Winston Peters was at his worst/best last week, flaying Saddamist Iraqis and Paul Swain. The result was panic-policy to hunt down and throw out “undesirables”.
We are in pre-election mode. Good policy is made on evidence and taking a broad and long view. But near an election the telescope is turned round and the long view vanishes.
Swain’s panic demonstrated how aware ministers are of cultural insecurity as an election issue. Sure, there was a national security overtone. But the underlying issue was cultural unease.
It is among the culturally insecure — those unsettled by rapid changes in the society around them — where Peters trawls successfully and where Don Brash is also now fishing. It is a broad and widening pond.
Ingredients are the Treaty of Waitangi, immigration and law changes to give status to minorities such as gays. To which you might also add something the much-diminished Tony Blair grimly vowed on Friday to address in his third term: a decline in civility, the conventions of behaviour in a smooth-running society.
Helen Clark might take a leaf out of Blair’s book for her looming campaign — or her opponents might. The left thinks civility is a rightwing plot to stifle free expression. In fact, it is how we rub along. Free expression that takes the form of drugs, crime and gross discourtesies is not conducive to social ease and easy politics. Labour’s edgy suburban core voters could tell Clark that.
You might say Peters is no beacon of civility, in the House or out of it. But a many of his troops and supporters in the suburbs and provinces, especially the over-65s, yearn for a more civil society. And that gives Peters scope to play leader and propel himself and his party out of the political margins.
Only three politicians regularly feature on preferred Prime Minister registers in the polls. Clark is out on her own. Brash is at half her level, creditable for in opposition against an in-command Prime Minister in a rollicking economy.
Then comes Peters: up and down but always there — 10 per cent in the latest TV1 poll to Clark’s 40 and Brash’s 20. Very respectable for a minor party.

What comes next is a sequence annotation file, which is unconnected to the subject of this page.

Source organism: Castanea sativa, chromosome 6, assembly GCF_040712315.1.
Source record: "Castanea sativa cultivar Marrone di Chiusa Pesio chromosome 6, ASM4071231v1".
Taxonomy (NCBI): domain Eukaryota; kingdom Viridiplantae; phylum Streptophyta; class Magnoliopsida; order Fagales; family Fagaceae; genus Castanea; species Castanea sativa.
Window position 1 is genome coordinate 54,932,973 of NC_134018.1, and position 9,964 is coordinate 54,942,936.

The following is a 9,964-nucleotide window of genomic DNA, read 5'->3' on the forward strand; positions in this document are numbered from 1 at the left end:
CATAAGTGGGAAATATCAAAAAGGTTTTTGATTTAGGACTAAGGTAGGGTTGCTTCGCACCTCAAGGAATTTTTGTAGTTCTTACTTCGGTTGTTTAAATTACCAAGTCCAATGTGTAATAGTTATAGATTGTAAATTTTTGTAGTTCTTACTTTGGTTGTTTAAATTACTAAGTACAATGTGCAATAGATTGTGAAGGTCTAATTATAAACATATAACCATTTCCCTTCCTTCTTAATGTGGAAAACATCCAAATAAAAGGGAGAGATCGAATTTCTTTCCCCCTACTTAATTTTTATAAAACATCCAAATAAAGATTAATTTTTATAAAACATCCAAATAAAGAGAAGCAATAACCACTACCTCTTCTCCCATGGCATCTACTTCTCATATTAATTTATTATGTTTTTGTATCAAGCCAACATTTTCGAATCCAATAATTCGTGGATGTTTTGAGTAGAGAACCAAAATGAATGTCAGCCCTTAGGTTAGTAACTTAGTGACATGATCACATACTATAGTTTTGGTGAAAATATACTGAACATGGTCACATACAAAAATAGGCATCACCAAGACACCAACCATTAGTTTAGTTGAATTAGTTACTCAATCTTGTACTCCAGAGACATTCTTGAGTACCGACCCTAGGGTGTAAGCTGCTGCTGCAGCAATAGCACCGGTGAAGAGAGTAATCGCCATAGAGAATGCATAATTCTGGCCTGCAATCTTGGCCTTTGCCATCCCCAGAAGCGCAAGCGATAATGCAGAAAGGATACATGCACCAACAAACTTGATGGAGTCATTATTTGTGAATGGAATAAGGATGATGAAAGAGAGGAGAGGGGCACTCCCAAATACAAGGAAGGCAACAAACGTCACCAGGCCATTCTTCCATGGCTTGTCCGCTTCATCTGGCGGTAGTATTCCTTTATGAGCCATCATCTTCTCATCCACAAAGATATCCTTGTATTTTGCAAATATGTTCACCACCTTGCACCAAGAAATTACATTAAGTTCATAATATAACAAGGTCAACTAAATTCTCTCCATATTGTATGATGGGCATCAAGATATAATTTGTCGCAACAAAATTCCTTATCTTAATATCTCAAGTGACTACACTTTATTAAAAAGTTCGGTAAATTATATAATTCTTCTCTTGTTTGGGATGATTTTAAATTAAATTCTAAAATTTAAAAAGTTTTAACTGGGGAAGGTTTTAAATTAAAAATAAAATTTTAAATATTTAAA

Peters would object to the word “minor”. At 10 per cent in the last election and averaging 6-8 per cent now in polls, with 10 per cent possible this coming election, New Zealand First is the third party, clear of the others.
Fine for now. But what if Peters is just hoovering up grumpies? That leaves his party on the sideline, in opposition to both big parties. If New Zealand First wants permanence and a real part in governmental politics, it needs more than grumpies in its bag.
And this election, more than any since 1996, potentially offers New Zealand First and Peters a bigger role. Post-election the lead government party, whether Labour or National, might well have to deal with New Zealand First — if not as a coalition partner or a support partner for confidence and supply votes, at least on some crucial votes.
We have already seen that this term. The Foreshore and Seabed Act would not have passed without New Zealand First’s contribution. Labour could not get a majority from its usual backers.
That contribution was centrist in the context of the argument over rights between the Maori party and the Greens on one side and National and ACT on the other. It was a creditable first lick at a “reasonable” stance the party wants to project on Maori and treaty issues. Peters’ bill to remove treaty “principles” from our laws is due back in the House tomorrow.
Imagine a Parliament post-election in which Clark would need both United Future and the Greens for a majority. Of all parties in the House those two have the prickliest relationship. Clark could not fold both into a working majority. Peters and his party would come into play, at least on some significant bills and maybe at times on confidence votes. The same would go if Brash was trying to govern.
That would give Peters the chance to display leadership. But to carry that off would require him to be a constructive centrist, not a sideline rock thrower.
His party’s economic and social nationalism (anti-free-trade, anti-foreign-ownership, anti-immigration) is sideline, not centrist between Labour and National. He cannot change those, nor his over-generosity to the old, because anti-globalisers and the old are core constituencies.
But on other policies the party does have scope to be centrist. And in fact a generally moderate and centrist picture is on show in most of the rest of the party’s 87-page election policy, “Together we can”.
Peter Dunne says he occupies the centre. But he, too, has a non-centrist core constituency — moral conservatives, who are to National’s right. And his party is at 2-3 per cent in polls.
Dunne was the star of 2002 and has a pivotal role in this Parliament. That prize awaits Peters if he can manage genuine centrist leadership instead of the momentary magic of a mid-rank minister in a tizz. That, however, is a very big if.